24 February 2003 16:14 [Source: ICIS news]
Attitudes to biotechnology are changing fast so is it time for the companies that dominate the industry to mount a charm offensive?
A great deal of new technology waits in the wings with the potential to bring with it new disease-resistant crops, better foodstuffs and even cleaner chemicals; yet consumer resistance to biotechnology is growing. Initially North America seemed to embrace biotech exploitation but Europe’s more cautious approach is spreading fast. The sector faces a challenging short-term future.
The new Cambridge, Massachusetts, US-based research and advisory firm, Bio-era (Bio Economic Research Associates see www.bio-era.net ), is right to sound a note of caution about biotechnology’s uptake and urge companies in the industry to work to break the current impasse. It would be criminal to squander biotechnology’s potential but there has to be a much greater understanding that the final arbiter is the consumer. In that respect, the European regulatory approach, which has been to seek to pass much of the responsibility for accepting and adopting the new technologies directly on to the consumer, has gained the upper hand. Even the US this past week appeared to step away from potentially damaging biotechnology-driven trade battles with Europe.
The biotechnology business has suddenly become very big and it has the potential to become even bigger but strong forces, like Canada’s wheat farmers and distributors and big US food groups are becoming increasingly concerned. Just this month, Canada’s wheat growers said that forsaking the wheat industry for pro-biotechnology goals or for free trade ideals is unacceptable. The working group on the introduction of genetically modified wheat in Canada was worried particularly about the impact of new wheat varieties on Canada’s wheat trade.
Bio-era also points to the fact that 10 industry food groups, including the Grocery Manufacturers of America, the Food Marketing Institute and the National Restaurant Association, has urged the US government to halt the growing of ‘bio-pharm’ crops until tougher regulations controlling accidental release and contamination of other crops is in place.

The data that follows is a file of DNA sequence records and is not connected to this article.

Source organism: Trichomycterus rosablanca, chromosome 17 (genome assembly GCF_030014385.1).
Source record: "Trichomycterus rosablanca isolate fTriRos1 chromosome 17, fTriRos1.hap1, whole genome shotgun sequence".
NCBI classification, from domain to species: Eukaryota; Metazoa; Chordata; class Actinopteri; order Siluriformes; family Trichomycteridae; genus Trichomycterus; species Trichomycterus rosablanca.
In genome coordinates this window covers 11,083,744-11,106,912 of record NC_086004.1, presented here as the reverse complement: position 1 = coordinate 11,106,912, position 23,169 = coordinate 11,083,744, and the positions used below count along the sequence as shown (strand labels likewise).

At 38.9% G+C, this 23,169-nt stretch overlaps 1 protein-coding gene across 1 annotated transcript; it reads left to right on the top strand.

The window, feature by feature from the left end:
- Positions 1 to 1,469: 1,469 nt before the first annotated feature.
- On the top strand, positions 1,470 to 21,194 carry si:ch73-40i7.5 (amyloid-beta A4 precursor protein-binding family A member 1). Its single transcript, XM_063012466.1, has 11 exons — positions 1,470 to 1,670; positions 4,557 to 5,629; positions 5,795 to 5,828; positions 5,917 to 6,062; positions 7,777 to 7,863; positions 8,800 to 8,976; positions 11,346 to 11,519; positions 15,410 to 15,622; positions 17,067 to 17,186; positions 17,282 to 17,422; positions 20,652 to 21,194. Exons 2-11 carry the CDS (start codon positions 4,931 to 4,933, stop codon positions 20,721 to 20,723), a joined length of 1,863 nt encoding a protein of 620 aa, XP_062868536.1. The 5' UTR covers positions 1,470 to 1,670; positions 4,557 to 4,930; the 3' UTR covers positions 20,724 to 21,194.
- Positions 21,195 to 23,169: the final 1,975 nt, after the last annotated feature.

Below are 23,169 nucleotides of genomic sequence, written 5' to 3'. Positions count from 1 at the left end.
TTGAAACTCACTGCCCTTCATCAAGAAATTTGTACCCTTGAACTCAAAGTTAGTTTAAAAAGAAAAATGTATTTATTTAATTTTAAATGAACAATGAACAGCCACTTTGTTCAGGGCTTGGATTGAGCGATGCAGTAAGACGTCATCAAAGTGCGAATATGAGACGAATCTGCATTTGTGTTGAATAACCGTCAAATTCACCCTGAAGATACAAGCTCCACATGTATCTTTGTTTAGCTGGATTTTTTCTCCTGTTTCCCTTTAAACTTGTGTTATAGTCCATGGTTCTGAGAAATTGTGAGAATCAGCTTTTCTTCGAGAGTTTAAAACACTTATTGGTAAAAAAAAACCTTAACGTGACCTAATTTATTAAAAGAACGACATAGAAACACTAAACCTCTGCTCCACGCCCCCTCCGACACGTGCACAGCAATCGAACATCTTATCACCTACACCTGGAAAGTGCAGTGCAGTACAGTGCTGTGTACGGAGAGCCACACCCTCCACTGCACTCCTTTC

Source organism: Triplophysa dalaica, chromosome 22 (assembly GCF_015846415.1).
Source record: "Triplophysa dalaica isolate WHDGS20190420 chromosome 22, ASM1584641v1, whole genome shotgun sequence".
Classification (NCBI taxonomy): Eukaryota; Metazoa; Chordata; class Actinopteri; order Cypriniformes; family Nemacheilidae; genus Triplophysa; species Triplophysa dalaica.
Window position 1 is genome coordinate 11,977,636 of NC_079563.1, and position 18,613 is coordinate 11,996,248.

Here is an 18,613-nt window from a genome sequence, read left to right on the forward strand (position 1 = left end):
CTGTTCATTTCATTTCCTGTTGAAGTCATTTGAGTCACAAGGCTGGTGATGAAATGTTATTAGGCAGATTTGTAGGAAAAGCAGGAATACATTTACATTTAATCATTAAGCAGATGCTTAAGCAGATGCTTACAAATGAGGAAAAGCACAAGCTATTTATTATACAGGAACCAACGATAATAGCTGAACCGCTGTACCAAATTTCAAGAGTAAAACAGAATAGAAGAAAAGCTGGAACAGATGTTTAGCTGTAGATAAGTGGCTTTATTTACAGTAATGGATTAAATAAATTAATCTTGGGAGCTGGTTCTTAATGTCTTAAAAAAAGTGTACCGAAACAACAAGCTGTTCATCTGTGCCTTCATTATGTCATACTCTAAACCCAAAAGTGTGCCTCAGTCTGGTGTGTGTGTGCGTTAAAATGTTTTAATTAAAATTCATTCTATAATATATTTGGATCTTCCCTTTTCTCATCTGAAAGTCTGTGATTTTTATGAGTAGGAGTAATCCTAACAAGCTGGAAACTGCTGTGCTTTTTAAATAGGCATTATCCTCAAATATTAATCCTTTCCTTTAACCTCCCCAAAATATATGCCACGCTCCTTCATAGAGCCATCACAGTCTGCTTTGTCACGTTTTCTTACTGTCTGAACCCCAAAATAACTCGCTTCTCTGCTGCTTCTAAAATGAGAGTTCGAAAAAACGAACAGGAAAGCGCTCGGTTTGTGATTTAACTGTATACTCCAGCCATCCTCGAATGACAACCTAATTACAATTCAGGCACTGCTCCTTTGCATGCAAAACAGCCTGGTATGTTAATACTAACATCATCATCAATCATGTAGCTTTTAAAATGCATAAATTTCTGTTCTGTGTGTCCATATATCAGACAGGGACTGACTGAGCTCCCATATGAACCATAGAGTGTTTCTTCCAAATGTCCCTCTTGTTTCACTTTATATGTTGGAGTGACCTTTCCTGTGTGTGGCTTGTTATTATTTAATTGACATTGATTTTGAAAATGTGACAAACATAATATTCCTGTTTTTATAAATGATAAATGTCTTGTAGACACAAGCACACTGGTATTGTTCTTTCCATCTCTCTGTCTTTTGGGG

The growing organic foods markets certainly is under threat. In Europe it is not difficult to see why the release of genetically modified organisms (GMOs) is the subject of widespread debate nationally as well as at the EU (European Union) level
How companies heavily involved with biotechnology, and there are only a few of them, handle this growing disquiet will colour the short-term future. Bio-era’s report highlights the shift in research and development (R&D) in recent years towards big agricultural biotechnology companies. While more than 180 organisations are involved with agricultural biotechnology, the top eight firms, including Monsanto, DuPont, Bayer, Dow, Syngenta, and BASF, accounted for 69% of R&D activity in 2002. The top four accounted for 57%.
Bio-era says that the biotechnology industry will need to directly engage opposing stakeholders (we are not seeing a great deal of that at present). There is a lot of trust-building to be done and not a little education, it says. Companies have to become more effective advocates of their products, the research firm adds. "We believe this kind of advocacy, or social marketing, will become a critical core competency of successful companies, complementing their intellectual property assets, research and development capabilities and conventional marketing strength."
At the launch of the report in Monterrey, California, last week Bio-era founder and chief executive Stephen Aldrich put it in a nutshell. "By now, all biotechnology companies should realise that no amount of "benefits jawboning" will, by itself, overcome the objections of a public that resounds emotionally to GMO products," he said.
The biotechnology industry is at a crossroads, Bio-era maintains, and needs to become much more involved with the debate about its products and their potential impact.
"Companies need to develop strategies that fully respect the power of other legitimate stakeholders to influence the political, regulatory, trade and consumer choices that ultimately determine their success or failure," Aldrich says. He is right.
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